More noise while running, or while cutting? If only while cutting it seems obvious that the blades probably need to be replaced or sharpenned. Sometimes a sharpennig will last for a year, and then sometimes you joint a gritty board or a piece of plywood and they're done before their time. Also, keep wax on those tables! Once I thought I had dull blades because it took excessive preassure to feed through, but waxed the tables and all was forgiven.
I had the same problem on my 6" JET jointer.
Check in this order:1) sharpen your knives2) Check your out-feed table it should be exactly the same height as your knives. I use the scoot method of checking. you'll need a flat piece of 1 X 2 about a foot long. I unplug the machine and lay the wood so most of it is on the out-feed table, but projects completely over the cutter head and over about 3/4" of the in-feed table (knive rotated out of the way). Draw a pencil line along the in-feed edge of the wood onto the in-feed table. Rotate the cutter-head by hand (in the correct direction), the knife will just graze the wood and move it toward the in-feed table 1/32 to 1/16". Rest the wood back to the line for the next knife. All the knives should move the wood piece the same amount. Check it at both ends and center of the knives. 3) Reset your in-feed to take 1/32" on a pass.4) use a straight edge to make sure your in-feed and out-feed tables are parallel.Huck
I finally had a chance to take a closer look at the jointer today. The set screw on the upper pulley was loose. But I don't think that's causing the "unusual" noise. Turned the machine on and there was no difference. That rattle is still there.
It's actually making more noise when it's NOT cutting. The knives are sharp. I checked their alignment. They are set to the height of the outfeed table. Slowing the feed rate and reversing the board made for a very smooth cut.
The mysterious sound is still there. I'd describe it as a rattle. Now how does one change the tention on a jointer belt. Would be easy to do on a table saw. I have no idea whether the pulleys are in alignment because I don't have the right size straight edge to check for that. I had a hell of a time trying to tighten the set screw on the upper pulley. Not much room to get your hand around with the allen key. you'd have to be a contortionist!
Wanda, you have to move the motor down on it's mount to tighten the belt. 3/8" deflection when pushing lightly is about right. You may have to pry the motor with a stick to get it tensioned,then tighten the mounting bolts.If you have a helper it is a lot easier.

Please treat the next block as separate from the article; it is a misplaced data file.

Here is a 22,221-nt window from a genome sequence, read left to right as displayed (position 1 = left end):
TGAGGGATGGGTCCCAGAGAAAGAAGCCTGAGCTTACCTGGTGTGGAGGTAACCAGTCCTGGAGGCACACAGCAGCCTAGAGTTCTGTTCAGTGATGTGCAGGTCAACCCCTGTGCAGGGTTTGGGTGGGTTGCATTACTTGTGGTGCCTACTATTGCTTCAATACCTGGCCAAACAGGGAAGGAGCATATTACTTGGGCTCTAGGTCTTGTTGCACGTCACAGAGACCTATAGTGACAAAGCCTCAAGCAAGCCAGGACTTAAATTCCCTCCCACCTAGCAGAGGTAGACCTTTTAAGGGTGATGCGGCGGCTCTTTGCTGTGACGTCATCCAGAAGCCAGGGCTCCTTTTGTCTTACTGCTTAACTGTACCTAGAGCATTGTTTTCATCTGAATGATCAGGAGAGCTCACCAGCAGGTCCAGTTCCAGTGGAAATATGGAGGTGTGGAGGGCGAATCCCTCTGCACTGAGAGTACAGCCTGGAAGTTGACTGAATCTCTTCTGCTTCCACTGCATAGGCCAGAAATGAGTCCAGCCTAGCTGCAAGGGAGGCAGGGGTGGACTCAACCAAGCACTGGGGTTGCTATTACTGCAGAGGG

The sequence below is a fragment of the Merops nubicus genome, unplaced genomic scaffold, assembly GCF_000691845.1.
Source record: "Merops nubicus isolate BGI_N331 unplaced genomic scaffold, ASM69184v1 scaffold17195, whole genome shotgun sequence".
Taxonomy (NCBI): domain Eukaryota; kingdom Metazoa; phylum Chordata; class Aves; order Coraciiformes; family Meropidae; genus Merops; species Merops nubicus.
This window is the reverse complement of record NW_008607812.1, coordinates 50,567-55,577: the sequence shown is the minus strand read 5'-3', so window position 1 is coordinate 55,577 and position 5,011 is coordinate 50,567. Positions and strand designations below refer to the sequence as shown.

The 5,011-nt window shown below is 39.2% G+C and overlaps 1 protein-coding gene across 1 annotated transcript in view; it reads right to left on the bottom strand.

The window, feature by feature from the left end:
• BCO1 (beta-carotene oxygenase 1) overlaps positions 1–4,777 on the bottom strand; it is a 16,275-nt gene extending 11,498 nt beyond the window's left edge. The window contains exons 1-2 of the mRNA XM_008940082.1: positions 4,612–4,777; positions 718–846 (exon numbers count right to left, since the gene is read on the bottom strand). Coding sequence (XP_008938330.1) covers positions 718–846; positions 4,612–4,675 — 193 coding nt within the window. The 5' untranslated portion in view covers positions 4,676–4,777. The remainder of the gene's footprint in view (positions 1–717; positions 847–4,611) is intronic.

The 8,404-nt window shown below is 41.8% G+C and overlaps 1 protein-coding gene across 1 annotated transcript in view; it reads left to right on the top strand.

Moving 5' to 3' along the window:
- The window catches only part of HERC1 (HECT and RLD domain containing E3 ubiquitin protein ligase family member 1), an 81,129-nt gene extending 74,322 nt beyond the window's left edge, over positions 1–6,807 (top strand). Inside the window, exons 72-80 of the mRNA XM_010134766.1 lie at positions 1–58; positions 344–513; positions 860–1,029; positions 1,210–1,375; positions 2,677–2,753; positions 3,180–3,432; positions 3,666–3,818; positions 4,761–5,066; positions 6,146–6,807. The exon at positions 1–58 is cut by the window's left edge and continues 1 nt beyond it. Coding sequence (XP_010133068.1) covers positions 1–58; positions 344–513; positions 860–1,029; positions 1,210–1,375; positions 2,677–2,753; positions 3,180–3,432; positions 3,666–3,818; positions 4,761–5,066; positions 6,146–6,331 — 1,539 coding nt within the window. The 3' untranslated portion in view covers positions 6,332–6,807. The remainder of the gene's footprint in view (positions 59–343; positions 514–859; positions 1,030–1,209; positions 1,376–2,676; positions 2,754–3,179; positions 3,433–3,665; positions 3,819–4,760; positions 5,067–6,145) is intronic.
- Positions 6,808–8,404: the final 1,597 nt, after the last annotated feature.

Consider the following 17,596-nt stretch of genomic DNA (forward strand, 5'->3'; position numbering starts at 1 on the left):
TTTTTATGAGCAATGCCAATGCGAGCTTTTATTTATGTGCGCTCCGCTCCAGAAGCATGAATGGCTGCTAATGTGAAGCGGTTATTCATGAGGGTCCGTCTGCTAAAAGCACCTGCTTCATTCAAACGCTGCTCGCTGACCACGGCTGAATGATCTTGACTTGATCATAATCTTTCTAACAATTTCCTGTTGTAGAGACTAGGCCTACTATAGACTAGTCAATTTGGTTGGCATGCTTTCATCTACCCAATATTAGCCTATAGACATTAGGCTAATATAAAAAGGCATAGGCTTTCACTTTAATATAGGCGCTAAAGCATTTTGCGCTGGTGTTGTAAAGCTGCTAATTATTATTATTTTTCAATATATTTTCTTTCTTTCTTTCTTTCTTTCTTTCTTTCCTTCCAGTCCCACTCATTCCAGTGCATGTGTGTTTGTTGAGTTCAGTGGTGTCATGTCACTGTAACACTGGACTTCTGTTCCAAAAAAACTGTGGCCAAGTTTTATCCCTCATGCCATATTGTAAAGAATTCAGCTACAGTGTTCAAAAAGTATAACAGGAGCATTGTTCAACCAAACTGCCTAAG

If the belt looks straight, not off to one side then that is usually good enough. You could cut something for a custom straightedge, wood ,plywood etc . Usually sighting the belt is good enough.
While the belt is off, run the motor a few seconds. If you still have the noise then you know where to start looking. If the noise is abated, then it could be something as simple as a splinter in the cutterhead hitting the base.
Try unplugging the machine, turn the cutterhead by pulling on the belt and listen for the noise.Check the dust chute, might rattle if it is bolted on.Tighten the bolts up if it is loose.
I discovered how to get at the upper pulley and set screw. I had to remove the entire fence. (a matter of loosening up 2 bolts) thus exposing the top pulley. :) Sure enough the top pulley was not in alignment with the bottom pulley. I managed to find a straight piece of wood in my wood pile to use as a straight edge. While sliding the pulley over to align it with the bottom pulley I noticed a bit too much slack/play. The pully has to be replaced and I am also going to replace the belts as well. For the price they charge you'd think they'd install cast iron pulleys on their machines. Thank god the bearings are ok. The cutter head if working fine.
My god! Imagine a pulley having to be replaced on a 2 1/2 year old tool which is hardly used. I'm a weekend woodworker not a cabinet maker. One positive thing I can say about this King Industrial jointer.. It cuts well. My board was as smooth as a babies behind! let's just hope the new pulley stays in place once it is installed. Funny how I had the same problem with the pulleys on my King Industrial contractors saw.
Thanks guys for all the help. Much appreciated
Imagine a pulley having to be replaced on a 2 1/2 year old tool which is hardly used.
The pulley had to be replaced likely because the little chinaman who put it on at the factory didn't tighten it enough. Same thing happened to my 20" Grizzly planer - a week after I got it.
Do yourself a favor and get some blue loktite for the set screw when you tighten the new pulley on the machine. If you can, find a pulley with 2 setscrews. Hope that the pulley being loose did not cause the cutterhead shaft to wallow out.
If the pulleys are mis-aligned, it will create heat which will cause premature failure of the bearings. It will not likely cause the sound you are hearing. I'm not saying to not align the pulleys, I'm saying that's not where the noise problem is coming from. If you are replacing the pulleys, get a link belt.
Edited 9/15/2008 7:57 pm by mapleman
On the topic of noise and jointers: I recently installed a 3 HP single phase motor to replace a three phase motor on a General 780 jointer. When I turn off the jointer there is a shuddering sound as the motor coasts to a stop. Otherwise the machine runs well. There is no vibration at all, even when it shudders, but could be due to it being 1400 lbs of solid cast iron. Does anyone have any idea what could be causing this sound?
I have used this machine when it had the original motor in it, and I do not recall any shuddering at shut down. It came out of the high school, where my woodturning club used to meet. Garth
some motors have a built in braking system that when you turn off the motor you will get a sound like you are mentioning. this could be what you are hearing.